In 1968, Robert W. Taylor made a prediction that would guide the course of computer science for decades to come.
"In a few years," he wrote, "men will be able to communicate more effectively through a machine than face to face."
Taylor, who died Thursday at the age of 85, became the single most important force in making his own vision come true. As a civilian official at the Pentagon's Advanced Research Projects Agency in the 1960s, he approved the funding to launch the government computer network that would ultimately evolve into the Internet.
And as one of the original laboratory chiefs at the fabled Xerox Palo Alto Research Center, or PARC, he supervised the work that produced the first personal computer; the graphical user interface that was the model for Microsoft Windows and the Apple Macintosh display; the laser printer; the Ethernet local network; and many more advances.
Taylor, who suffered from Parkinson's disease and other ailments, died at his home in Woodside, Calif., according to his son Kurt.
Taylor may have been little-known to the general public, but he was a revered figure among computer scientists and designers — many of whom received their earliest funding or developed their pioneering concepts with his help. Taylor's lab at PARC spawned companies and concepts that would help to place California's Silicon Valley at the center of the digital business world.
"From the early 1960s, Bob always had a very clear vision of the potential of the computer at a time when very few other people had really grasped it," recalled Butler Lampson, one of the designers of the Alto, PARC's groundbreaking personal computer. "He certainly was the one with the overarching vision of what we were trying to accomplish."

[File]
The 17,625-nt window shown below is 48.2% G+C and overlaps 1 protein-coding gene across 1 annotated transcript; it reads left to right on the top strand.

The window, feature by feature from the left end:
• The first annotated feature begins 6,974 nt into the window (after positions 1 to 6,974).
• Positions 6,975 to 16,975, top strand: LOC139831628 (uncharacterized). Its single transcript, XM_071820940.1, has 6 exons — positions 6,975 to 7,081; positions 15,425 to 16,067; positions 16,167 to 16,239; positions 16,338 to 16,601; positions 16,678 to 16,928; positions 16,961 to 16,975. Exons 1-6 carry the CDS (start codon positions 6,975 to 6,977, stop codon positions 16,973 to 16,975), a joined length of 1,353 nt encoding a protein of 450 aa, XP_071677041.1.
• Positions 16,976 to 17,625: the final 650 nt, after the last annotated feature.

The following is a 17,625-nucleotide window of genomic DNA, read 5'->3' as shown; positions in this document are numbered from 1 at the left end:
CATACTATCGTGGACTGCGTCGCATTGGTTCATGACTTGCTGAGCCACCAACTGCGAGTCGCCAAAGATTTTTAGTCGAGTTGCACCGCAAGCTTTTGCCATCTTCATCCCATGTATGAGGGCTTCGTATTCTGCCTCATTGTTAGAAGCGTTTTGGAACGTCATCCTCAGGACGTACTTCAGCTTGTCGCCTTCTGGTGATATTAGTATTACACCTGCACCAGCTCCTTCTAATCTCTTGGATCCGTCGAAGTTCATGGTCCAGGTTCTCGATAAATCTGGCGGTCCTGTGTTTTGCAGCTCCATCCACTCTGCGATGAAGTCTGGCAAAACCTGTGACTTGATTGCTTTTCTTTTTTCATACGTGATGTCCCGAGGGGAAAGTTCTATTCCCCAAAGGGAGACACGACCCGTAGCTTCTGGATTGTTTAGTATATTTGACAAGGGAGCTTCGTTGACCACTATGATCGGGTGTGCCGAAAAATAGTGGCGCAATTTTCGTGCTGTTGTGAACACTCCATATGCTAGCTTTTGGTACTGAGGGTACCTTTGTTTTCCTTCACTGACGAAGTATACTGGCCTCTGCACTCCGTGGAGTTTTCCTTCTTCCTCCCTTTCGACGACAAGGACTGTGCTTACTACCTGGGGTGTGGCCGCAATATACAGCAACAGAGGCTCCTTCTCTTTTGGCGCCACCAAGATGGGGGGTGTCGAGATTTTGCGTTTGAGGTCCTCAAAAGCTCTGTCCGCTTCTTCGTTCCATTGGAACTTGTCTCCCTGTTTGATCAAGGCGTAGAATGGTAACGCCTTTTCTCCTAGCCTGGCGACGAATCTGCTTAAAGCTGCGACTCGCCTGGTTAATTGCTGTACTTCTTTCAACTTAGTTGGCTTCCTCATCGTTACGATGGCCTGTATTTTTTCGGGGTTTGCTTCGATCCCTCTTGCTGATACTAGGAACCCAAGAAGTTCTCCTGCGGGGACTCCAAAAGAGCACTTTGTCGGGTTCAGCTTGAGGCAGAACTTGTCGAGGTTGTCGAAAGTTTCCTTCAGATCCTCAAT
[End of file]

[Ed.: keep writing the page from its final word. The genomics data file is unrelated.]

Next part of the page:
Born in 1932 in Dallas, Taylor never lost the West Texas twang he acquired during his Depression-era upbringing as the adopted son of a Methodist minister and his wife. He earned a master's degree in psychology at the University of Texas and eventually joined the Pentagon as a research official.
His superior, psychologist J.C.R. Licklider, was devoted to "finding ways to make computers easier to use" — and especially making them interactive, Taylor recollected years later. At that time, computers were room-size monstrosities that operated on the "batch" principle. A user would write an entire program on punch cards or spools of punched tape, feed it into the machine, wait for it to be processed, and then correct or rewrite it and feed it all back in. "It was an unbelievable rigmarole," Taylor recalled. Moreover, every brand of computer ran on a proprietary language that made them all mutually unintelligible.
At the Advanced Research Projects Agency, Taylor witnessed the drawbacks of this arrangement firsthand. He had three terminals in his office, each linked to a computer project he was funding at three separate academic institutions. They could communicate with him, but not with one another, which prevented rather than fostered collaboration among ARPA's researchers.
"You don't have to be half-smart to see that this thing ought to be designed such that you just have one terminal and you can go wherever you want to go," Taylor explained many years later. In 1966, he proposed such a system to ARPA's chief, Charles Herzfeld, who saw the point immediately and approved the "million dollars or so" Taylor told him he needed to get the project off the ground.